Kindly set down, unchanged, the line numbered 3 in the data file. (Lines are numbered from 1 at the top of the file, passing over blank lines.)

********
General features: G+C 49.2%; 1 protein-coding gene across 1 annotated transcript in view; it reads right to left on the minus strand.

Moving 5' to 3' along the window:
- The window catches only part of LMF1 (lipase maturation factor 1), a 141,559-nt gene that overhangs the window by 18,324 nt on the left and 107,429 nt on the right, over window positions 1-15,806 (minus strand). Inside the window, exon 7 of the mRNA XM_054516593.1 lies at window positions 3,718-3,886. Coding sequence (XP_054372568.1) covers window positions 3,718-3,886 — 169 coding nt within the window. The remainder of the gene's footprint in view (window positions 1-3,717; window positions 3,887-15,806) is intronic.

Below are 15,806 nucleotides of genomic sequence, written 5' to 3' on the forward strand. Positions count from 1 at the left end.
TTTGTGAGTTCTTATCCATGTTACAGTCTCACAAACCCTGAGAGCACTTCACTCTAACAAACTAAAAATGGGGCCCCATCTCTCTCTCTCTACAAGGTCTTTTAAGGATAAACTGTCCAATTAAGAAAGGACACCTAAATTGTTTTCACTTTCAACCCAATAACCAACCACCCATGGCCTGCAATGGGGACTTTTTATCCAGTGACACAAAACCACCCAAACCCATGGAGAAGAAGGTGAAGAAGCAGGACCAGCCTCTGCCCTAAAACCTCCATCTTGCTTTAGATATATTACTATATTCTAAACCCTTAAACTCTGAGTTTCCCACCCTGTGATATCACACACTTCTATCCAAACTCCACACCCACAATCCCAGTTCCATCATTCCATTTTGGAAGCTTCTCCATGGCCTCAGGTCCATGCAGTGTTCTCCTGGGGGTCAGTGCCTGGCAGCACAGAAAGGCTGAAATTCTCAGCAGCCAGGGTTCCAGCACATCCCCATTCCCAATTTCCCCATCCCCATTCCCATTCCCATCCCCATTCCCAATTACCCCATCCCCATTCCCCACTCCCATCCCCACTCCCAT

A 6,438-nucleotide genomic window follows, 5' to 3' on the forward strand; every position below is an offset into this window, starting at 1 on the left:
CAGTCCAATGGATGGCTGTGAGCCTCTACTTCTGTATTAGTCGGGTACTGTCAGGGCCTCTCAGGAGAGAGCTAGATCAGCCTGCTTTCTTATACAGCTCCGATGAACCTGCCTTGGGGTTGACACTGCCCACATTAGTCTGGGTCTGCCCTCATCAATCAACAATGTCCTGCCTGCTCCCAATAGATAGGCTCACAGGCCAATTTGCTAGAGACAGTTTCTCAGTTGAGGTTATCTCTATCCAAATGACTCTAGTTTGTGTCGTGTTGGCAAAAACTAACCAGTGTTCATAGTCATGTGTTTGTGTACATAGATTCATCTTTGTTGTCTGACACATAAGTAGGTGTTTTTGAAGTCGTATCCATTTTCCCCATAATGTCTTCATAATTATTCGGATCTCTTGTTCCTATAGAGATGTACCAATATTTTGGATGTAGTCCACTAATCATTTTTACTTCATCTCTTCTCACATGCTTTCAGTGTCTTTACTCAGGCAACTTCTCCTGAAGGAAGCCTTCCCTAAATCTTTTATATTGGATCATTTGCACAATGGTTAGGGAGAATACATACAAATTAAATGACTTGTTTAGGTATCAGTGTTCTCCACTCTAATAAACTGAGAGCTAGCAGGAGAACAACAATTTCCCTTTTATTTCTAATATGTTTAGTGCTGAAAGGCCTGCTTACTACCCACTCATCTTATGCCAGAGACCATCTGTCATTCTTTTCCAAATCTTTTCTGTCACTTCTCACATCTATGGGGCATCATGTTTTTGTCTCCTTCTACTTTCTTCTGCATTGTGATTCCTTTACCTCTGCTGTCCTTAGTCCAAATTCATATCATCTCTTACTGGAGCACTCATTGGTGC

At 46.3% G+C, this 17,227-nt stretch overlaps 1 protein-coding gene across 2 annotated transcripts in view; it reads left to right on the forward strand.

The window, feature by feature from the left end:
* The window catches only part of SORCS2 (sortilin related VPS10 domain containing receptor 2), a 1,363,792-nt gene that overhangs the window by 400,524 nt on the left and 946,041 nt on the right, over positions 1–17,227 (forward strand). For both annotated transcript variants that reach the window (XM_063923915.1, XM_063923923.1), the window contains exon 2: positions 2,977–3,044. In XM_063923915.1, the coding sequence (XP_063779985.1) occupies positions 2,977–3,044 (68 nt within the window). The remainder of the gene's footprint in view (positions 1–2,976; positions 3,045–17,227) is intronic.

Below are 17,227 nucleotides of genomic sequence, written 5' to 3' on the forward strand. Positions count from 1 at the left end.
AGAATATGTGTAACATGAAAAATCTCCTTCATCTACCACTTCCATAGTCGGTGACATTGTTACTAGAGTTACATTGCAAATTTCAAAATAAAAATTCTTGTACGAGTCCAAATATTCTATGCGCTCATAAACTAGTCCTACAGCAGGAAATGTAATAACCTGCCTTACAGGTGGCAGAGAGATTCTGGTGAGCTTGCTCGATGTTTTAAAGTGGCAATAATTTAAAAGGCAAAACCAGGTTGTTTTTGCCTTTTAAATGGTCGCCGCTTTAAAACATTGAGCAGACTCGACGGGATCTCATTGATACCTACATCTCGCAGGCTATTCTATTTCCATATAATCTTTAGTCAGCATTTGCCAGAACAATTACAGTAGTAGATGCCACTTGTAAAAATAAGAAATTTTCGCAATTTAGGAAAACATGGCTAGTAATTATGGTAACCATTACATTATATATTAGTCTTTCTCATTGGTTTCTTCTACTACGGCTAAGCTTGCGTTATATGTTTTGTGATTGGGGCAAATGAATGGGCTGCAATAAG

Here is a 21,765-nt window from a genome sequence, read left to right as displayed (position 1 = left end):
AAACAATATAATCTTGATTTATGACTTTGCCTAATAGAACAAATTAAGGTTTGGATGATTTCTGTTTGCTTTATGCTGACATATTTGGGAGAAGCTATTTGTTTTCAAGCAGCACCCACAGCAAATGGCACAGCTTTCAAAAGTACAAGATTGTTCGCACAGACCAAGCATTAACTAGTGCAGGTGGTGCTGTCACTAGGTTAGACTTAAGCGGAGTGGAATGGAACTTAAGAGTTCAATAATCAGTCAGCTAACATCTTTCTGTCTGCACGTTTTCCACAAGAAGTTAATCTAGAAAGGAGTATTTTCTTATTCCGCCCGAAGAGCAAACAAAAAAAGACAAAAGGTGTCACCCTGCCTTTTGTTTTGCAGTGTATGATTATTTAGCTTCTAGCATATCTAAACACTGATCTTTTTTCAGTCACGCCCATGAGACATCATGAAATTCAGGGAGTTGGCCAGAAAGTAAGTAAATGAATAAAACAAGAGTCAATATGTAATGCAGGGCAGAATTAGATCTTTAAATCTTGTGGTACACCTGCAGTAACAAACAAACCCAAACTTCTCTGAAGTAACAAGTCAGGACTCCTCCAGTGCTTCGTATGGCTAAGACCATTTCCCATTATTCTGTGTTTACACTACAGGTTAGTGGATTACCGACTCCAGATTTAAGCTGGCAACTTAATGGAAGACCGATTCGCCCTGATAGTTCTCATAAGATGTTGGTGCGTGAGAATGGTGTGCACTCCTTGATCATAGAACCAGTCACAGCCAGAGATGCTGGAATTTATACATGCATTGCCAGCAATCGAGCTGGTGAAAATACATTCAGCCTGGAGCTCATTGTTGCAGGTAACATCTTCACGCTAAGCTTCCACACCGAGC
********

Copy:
- The window catches only part of LMF1 (lipase maturation factor 1), a 141,559-nt gene that overhangs the window by 18,324 nt on the left and 107,429 nt on the right, over window positions 1-15,806 (minus strand). Inside the window, exon 7 of the mRNA XM_054516593.1 lies at window positions 3,718-3,886. Coding sequence (XP_054372568.1) covers window positions 3,718-3,886 — 169 coding nt within the window. The remainder of the gene's footprint in view (window positions 1-3,717; window positions 3,887-15,806) is intronic.